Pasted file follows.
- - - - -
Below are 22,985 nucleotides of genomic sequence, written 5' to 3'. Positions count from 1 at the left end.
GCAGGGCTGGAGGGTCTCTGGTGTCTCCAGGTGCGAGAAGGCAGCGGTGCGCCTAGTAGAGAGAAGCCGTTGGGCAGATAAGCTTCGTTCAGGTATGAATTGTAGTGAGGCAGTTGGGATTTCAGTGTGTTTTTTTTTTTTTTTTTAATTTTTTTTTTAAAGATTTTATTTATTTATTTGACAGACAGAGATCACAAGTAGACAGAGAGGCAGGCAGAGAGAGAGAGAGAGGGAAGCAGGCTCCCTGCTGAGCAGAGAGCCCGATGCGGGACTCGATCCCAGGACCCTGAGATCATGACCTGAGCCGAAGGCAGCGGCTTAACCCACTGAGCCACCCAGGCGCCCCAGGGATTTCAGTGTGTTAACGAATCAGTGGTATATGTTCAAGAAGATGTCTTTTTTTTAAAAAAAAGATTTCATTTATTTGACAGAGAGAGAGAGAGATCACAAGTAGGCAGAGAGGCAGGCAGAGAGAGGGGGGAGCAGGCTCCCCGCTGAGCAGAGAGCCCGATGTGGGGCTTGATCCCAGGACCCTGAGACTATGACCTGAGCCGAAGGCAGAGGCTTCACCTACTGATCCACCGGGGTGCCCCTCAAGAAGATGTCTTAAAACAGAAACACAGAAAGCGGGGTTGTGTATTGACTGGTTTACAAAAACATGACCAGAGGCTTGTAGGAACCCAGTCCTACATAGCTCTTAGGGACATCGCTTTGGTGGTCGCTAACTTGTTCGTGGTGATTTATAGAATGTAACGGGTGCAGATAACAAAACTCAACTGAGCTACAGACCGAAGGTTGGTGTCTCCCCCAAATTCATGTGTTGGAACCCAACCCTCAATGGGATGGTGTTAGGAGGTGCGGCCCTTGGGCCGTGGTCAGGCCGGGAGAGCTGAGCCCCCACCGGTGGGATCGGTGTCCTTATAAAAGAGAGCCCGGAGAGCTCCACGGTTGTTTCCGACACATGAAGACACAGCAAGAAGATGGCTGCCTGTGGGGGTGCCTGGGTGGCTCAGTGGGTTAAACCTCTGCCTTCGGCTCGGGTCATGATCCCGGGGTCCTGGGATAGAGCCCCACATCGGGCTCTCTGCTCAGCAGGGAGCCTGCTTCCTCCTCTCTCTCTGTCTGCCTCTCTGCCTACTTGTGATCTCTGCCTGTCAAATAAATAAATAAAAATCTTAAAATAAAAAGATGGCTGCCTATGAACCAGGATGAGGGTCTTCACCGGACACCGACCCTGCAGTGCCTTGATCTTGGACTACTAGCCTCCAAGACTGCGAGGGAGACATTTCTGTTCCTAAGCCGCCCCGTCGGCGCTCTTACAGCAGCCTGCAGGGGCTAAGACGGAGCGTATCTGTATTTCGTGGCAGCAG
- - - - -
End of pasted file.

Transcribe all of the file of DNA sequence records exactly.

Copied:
Below are 22,985 nucleotides of genomic sequence, written 5' to 3'. Positions count from 1 at the left end.
GCAGGGCTGGAGGGTCTCTGGTGTCTCCAGGTGCGAGAAGGCAGCGGTGCGCCTAGTAGAGAGAAGCCGTTGGGCAGATAAGCTTCGTTCAGGTATGAATTGTAGTGAGGCAGTTGGGATTTCAGTGTGTTTTTTTTTTTTTTTTTAATTTTTTTTTTAAAGATTTTATTTATTTATTTGACAGACAGAGATCACAAGTAGACAGAGAGGCAGGCAGAGAGAGAGAGAGAGGGAAGCAGGCTCCCTGCTGAGCAGAGAGCCCGATGCGGGACTCGATCCCAGGACCCTGAGATCATGACCTGAGCCGAAGGCAGCGGCTTAACCCACTGAGCCACCCAGGCGCCCCAGGGATTTCAGTGTGTTAACGAATCAGTGGTATATGTTCAAGAAGATGTCTTTTTTTTAAAAAAAAGATTTCATTTATTTGACAGAGAGAGAGAGAGATCACAAGTAGGCAGAGAGGCAGGCAGAGAGAGGGGGGAGCAGGCTCCCCGCTGAGCAGAGAGCCCGATGTGGGGCTTGATCCCAGGACCCTGAGACTATGACCTGAGCCGAAGGCAGAGGCTTCACCTACTGATCCACCGGGGTGCCCCTCAAGAAGATGTCTTAAAACAGAAACACAGAAAGCGGGGTTGTGTATTGACTGGTTTACAAAAACATGACCAGAGGCTTGTAGGAACCCAGTCCTACATAGCTCTTAGGGACATCGCTTTGGTGGTCGCTAACTTGTTCGTGGTGATTTATAGAATGTAACGGGTGCAGATAACAAAACTCAACTGAGCTACAGACCGAAGGTTGGTGTCTCCCCCAAATTCATGTGTTGGAACCCAACCCTCAATGGGATGGTGTTAGGAGGTGCGGCCCTTGGGCCGTGGTCAGGCCGGGAGAGCTGAGCCCCCACCGGTGGGATCGGTGTCCTTATAAAAGAGAGCCCGGAGAGCTCCACGGTTGTTTCCGACACATGAAGACACAGCAAGAAGATGGCTGCCTGTGGGGGTGCCTGGGTGGCTCAGTGGGTTAAACCTCTGCCTTCGGCTCGGGTCATGATCCCGGGGTCCTGGGATAGAGCCCCACATCGGGCTCTCTGCTCAGCAGGGAGCCTGCTTCCTCCTCTCTCTCTGTCTGCCTCTCTGCCTACTTGTGATCTCTGCCTGTCAAATAAATAAATAAAAATCTTAAAATAAAAAGATGGCTGCCTATGAACCAGGATGAGGGTCTTCACCGGACACCGACCCTGCAGTGCCTTGATCTTGGACTACTAGCCTCCAAGACTGCGAGGGAGACATTTCTGTTCCTAAGCCGCCCCGTCGGCGCTCTTACAGCAGCCTGCAGGGGCTAAGACGGAGCGTATCTGTATTTCGTGGCAGCAG